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Fetal growth restriction and other risk factors for stillbirth in a New Zealand setting. / McCOWAN, Lesley ME; GEORGE-HADDAD, Maha; Stacey, Tomasina; Thompson, John.

In: Australian and New Zealand Journal of Obstetrics and Gynaecology, Vol. 47, No. 6, 01.12.2007, p. 450-456.

Research output: Contribution to journalArticle

TY - JOUR

T1 - Fetal growth restriction and other risk factors for stillbirth in a New Zealand setting

AU - McCOWAN, Lesley ME

AU - GEORGE-HADDAD, Maha

AU - Stacey, Tomasina

AU - Thompson, John

PY - 2007/12/1

Y1 - 2007/12/1

N2 - Background: Stillbirth affects almost 1% of pregnant women in the Western world but is still not a research priority. Aims: To assess in a cohort of stillbirths: the demographic risk factors, the prevalence of small for gestational age (SGA) by customised and population centiles, and the classification of death using the Perinatal Society of Australia and New Zealand Perinatal Death Classification (PSANZ‐PDC). Methods: The study population comprised 437 stillborn babies (born from 1993 to 2000 at National Women's Hospital, Auckland, New Zealand) and their mothers. The referent population for demographic factors was live births n = 69 173. Results: After multivariable analysis, risk factors for stillbirths were: Indian (odds ratio (OR) 1.85, 95%CI (1.18, 2.91)), or Pacific Islander (OR 1.65, 95%CI (1.27, 2.14)); smoking (OR 1.33, 95%CI (0.99, 1.79)) or unknown smoking status (OR 2.87, 95%CI (2.30, 3.58)); nulliparity (OR 1.42, 95%CI (1.10, 1.83)), and para 2 (OR 1.36, 95%CI (1.01, 1.83)). One hundred and twenty‐nine (46%) stillbirths born ≥ 24 weeks (n = 278) were SGA by customised, and 94 (34%) by population centiles. Customised SGA was more common in preterm versus term stillbirths (101 of 198 (51%) vs 28 of 80 (35%), respectively, P = 0.02) but rates of population SGA did not differ (72 of 198 (36%) vs 22 of 80 (28%) P = 0.16). ‘Spontaneous preterm’ was the most common cause of stillbirth at < 28 weeks and ‘unexplained’ at ≥ 28 weeks using PSANZ‐PDC classification. Conclusions: This study again emphasises the importance of suboptimal fetal growth as an important risk factor for stillbirth. Customised centiles identified more stillborn babies as SGA than population centiles especially preterm.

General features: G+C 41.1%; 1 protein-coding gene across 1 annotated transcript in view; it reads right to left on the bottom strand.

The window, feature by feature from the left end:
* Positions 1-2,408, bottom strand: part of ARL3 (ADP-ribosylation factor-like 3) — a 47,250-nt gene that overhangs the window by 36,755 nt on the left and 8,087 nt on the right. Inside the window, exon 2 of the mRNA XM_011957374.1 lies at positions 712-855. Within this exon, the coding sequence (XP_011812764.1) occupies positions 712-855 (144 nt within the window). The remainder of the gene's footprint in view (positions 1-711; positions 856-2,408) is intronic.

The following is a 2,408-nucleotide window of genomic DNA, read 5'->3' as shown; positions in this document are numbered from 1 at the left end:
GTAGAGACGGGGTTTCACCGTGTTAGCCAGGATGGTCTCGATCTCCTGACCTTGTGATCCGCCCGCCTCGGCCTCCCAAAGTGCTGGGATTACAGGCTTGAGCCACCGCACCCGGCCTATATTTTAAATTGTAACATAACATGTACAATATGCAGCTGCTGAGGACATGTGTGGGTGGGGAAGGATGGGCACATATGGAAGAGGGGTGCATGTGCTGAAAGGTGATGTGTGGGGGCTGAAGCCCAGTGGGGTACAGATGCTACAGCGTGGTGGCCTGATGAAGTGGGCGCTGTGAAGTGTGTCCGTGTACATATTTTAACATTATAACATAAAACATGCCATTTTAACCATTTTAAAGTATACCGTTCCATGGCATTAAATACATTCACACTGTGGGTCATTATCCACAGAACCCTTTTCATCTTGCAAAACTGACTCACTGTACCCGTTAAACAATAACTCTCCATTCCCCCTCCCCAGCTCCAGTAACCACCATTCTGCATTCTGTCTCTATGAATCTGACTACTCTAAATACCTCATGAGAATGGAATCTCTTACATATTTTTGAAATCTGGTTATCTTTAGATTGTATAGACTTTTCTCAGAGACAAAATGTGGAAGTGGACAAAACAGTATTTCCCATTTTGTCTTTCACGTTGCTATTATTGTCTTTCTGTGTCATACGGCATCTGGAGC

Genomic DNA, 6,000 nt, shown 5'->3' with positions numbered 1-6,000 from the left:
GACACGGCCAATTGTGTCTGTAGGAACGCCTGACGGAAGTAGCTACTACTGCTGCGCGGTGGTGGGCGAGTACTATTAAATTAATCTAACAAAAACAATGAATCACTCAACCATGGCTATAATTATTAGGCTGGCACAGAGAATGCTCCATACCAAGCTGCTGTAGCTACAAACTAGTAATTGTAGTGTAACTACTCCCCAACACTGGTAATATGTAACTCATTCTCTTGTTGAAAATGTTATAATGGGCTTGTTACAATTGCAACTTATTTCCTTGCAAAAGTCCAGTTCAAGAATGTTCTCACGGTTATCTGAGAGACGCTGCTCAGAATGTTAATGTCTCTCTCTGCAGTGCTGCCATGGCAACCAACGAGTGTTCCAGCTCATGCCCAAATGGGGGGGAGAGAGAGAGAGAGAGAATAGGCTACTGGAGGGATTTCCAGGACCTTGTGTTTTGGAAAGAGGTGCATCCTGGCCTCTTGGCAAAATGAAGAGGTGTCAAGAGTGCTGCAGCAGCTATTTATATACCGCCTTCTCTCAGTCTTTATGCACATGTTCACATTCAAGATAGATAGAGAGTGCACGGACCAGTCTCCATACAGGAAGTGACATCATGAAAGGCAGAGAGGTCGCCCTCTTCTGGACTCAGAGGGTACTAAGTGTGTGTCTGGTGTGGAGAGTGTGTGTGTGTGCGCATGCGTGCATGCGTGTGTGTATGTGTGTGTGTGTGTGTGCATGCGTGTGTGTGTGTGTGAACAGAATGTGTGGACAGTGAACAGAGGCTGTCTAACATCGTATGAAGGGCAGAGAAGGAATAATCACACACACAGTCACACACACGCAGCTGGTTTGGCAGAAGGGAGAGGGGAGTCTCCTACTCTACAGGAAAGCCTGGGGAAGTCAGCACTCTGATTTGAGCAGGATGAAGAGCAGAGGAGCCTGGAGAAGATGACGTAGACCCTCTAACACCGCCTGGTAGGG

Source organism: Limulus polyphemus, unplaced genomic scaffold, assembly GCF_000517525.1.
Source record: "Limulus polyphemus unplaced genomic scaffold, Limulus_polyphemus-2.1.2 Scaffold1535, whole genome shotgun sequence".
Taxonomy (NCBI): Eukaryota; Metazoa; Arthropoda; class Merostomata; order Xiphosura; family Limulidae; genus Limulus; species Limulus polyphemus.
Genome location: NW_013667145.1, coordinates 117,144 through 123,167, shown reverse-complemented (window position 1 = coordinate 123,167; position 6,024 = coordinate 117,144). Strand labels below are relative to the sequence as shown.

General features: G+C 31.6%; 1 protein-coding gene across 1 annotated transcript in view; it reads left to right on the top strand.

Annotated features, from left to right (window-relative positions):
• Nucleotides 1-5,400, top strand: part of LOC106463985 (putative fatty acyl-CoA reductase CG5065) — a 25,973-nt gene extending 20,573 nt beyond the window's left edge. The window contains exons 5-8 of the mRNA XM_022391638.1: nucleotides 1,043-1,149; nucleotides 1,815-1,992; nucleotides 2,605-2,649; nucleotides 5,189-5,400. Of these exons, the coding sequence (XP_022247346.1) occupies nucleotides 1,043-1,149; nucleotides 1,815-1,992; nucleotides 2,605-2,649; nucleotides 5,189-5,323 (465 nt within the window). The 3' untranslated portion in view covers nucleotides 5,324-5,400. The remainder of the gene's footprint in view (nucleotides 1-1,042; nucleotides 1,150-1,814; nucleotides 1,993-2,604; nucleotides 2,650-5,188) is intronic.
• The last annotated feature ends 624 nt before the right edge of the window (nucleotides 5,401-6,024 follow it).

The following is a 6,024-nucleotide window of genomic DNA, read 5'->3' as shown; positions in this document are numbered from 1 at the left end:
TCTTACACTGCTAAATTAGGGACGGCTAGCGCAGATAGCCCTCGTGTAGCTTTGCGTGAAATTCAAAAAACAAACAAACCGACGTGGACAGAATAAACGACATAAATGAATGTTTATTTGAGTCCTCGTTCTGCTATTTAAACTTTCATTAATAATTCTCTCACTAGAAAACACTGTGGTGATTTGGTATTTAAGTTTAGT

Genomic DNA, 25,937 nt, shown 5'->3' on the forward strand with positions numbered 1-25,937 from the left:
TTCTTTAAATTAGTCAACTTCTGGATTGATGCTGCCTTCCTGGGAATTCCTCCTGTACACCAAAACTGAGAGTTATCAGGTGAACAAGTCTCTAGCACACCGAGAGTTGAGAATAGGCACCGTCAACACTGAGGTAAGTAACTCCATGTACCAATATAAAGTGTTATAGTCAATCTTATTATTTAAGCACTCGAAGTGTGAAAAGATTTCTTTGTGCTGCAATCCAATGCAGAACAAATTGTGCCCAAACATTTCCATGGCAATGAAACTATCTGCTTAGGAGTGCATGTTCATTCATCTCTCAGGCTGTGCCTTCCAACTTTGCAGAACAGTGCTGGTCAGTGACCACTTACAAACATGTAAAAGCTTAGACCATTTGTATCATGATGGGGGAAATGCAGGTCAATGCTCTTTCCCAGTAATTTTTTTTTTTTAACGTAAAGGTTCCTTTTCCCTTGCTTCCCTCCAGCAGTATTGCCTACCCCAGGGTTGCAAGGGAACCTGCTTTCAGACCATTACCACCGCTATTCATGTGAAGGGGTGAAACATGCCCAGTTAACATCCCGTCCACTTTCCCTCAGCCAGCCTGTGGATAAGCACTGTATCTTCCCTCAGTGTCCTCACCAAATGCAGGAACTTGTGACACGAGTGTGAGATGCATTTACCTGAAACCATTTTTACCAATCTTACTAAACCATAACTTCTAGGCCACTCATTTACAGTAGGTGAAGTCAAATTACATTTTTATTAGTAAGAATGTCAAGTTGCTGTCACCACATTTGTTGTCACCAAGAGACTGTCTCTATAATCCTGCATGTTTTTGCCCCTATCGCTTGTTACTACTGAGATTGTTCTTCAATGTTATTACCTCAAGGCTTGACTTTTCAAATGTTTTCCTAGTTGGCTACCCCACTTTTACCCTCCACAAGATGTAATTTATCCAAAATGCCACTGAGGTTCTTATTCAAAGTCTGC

AB - Background: Stillbirth affects almost 1% of pregnant women in the Western world but is still not a research priority. Aims: To assess in a cohort of stillbirths: the demographic risk factors, the prevalence of small for gestational age (SGA) by customised and population centiles, and the classification of death using the Perinatal Society of Australia and New Zealand Perinatal Death Classification (PSANZ‐PDC). Methods: The study population comprised 437 stillborn babies (born from 1993 to 2000 at National Women's Hospital, Auckland, New Zealand) and their mothers. The referent population for demographic factors was live births n = 69 173. Results: After multivariable analysis, risk factors for stillbirths were: Indian (odds ratio (OR) 1.85, 95%CI (1.18, 2.91)), or Pacific Islander (OR 1.65, 95%CI (1.27, 2.14)); smoking (OR 1.33, 95%CI (0.99, 1.79)) or unknown smoking status (OR 2.87, 95%CI (2.30, 3.58)); nulliparity (OR 1.42, 95%CI (1.10, 1.83)), and para 2 (OR 1.36, 95%CI (1.01, 1.83)). One hundred and twenty‐nine (46%) stillbirths born ≥ 24 weeks (n = 278) were SGA by customised, and 94 (34%) by population centiles. Customised SGA was more common in preterm versus term stillbirths (101 of 198 (51%) vs 28 of 80 (35%), respectively, P = 0.02) but rates of population SGA did not differ (72 of 198 (36%) vs 22 of 80 (28%) P = 0.16). ‘Spontaneous preterm’ was the most common cause of stillbirth at < 28 weeks and ‘unexplained’ at ≥ 28 weeks using PSANZ‐PDC classification. Conclusions: This study again emphasises the importance of suboptimal fetal growth as an important risk factor for stillbirth. Customised centiles identified more stillborn babies as SGA than population centiles especially preterm.

KW - growth restriction

KW - perinatal death

KW - small for gestational age

KW - stillbirth

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DO - 10.1111/j.1479-828X.2007.00778.x

M3 - Article

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JO - Australian and New Zealand Journal of Obstetrics and Gynaecology

T2 - Australian and New Zealand Journal of Obstetrics and Gynaecology

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SN - 0004-8666

IS - 6

ER -